On the Decision of the Chair PN55: Neil M. Gorsuch, of Colorado, to be an Associate Justice of the Supreme Court of the United States
This was the "nuclear option" vote, the second of four significant votes on the nomination of Neil Gorsuch to be a Supreme Court Justice. In this vote, the Senate changed its rules for cloture votes on Supreme Court nominations from requiring a 3/5ths threshold of elected senators to a simple majority vote.
Why the vote was taken
A vote on cloture is a vote to limit further debate and move to an up-or-down vote, in other words to prevent a filibuster. In a previous vote, cloture on Gorsuch's nomination failed the 3/5ths threshold. In this vote the Senate changed its rules so that a subsequent cloture vote would succeed.
McConnell's point of order
Sen. Mitch McConnell, the Majority Leader, raised a point of order that the Senate's rules change on November 21, 2013 set the requirement for cloture votes to "a [simple] majority vote on all nominations." The rules change by the Democrats on November 21, 2013, following numerous Republican filibusters of President Obama's nominations, in fact only changed the cloture requirement from 3/5ths to a simple majority for presidential nominations except Supreme Court Nominations. (It also did not change the threshold for filibusters on bills.) McConnell raised the point of order strategically, knowing that his point of order would be ruled against by the chair, so that he could force a vote.
The chair ruled against McConnell.
What yea and nay mean
In this vote, the Senate is voting on the ruling of the chair. A vote in favor was a vote to keep the chair's ruling that the November 21, 2013 rules change did not apply to Supreme Court nominations. A vote against was a vote to adopt McConnell's contention in the point of order. Although the chair's ruling was an accurate understanding of the November 21, 2013 rules change, this vote was intended as a means to change the Senate's rules going forward. The vote required a simple majority.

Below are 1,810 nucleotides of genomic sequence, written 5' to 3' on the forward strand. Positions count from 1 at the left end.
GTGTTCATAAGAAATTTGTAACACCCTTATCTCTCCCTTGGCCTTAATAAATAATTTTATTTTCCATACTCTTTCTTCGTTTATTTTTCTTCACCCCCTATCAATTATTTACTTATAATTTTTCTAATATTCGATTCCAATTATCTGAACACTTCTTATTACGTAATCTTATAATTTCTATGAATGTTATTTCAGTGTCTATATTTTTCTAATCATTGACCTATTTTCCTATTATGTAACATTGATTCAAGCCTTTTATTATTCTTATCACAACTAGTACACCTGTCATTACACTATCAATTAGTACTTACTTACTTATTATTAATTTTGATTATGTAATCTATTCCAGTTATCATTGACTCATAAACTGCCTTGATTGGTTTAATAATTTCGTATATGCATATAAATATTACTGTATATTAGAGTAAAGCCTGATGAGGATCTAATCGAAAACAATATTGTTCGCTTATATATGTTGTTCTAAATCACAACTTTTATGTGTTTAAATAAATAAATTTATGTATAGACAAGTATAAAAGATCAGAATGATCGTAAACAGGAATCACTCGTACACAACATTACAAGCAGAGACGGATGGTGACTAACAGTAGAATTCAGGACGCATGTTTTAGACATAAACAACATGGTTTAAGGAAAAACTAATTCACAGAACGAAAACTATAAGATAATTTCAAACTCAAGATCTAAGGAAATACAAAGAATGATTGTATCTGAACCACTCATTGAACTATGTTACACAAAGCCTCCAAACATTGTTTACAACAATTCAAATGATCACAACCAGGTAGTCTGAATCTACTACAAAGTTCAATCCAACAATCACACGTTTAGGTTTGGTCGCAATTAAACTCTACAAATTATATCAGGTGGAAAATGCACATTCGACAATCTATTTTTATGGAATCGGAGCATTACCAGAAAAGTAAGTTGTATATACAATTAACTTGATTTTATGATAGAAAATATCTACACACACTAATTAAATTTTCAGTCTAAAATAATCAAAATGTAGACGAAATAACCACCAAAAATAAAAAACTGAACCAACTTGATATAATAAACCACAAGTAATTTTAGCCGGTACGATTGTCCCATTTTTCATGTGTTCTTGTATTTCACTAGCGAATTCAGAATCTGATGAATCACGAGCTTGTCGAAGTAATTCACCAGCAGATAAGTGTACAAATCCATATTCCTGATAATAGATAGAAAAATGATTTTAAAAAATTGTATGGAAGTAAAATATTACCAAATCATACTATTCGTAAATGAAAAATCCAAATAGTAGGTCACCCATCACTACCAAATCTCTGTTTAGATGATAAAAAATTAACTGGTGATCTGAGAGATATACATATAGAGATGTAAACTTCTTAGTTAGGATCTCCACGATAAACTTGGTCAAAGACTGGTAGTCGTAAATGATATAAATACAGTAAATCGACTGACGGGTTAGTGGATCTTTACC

The vote failed, meaning the chair's ruling was overruled by the senators present, and McConnell's statement was adopted as the Senate's new rule. The new rule is that cloture votes on all presidential nominations require a simple majority to succeed, rather than the old rule of 3/5ths of elected senators (prior to November 21, 2013 for all cloture votes, and after just for Supreme Court nominations). The threshold for cloture votes on legislation remains at 3/5ths.
- Apr 6, 2017
- Simple Majority
- Decision of Chair Not Sustained
“Aye” and “Yea” mean the same thing, and so do “No” and “Nay”. Congress uses different words in different sorts of votes.
The U.S. Constitution says that bills should be decided on by the “yeas and nays” (Article I, Section 7). Congress takes this literally and uses “yea” and “nay” when voting on the final passage of bills.
All Senate votes use these words. But the House of Representatives uses “Aye” and “No” in other sorts of votes.
|Yea||D||Van Hollen, Chris||MD||0.191532832959|
|Yea||D||Cortez Masto, Catherine||NV||0.188850070524|
Statistically Notable Votes
Statistically notable votes are the votes that are most surprising, or least predictable, given how other members of each voter’s party voted and other factors.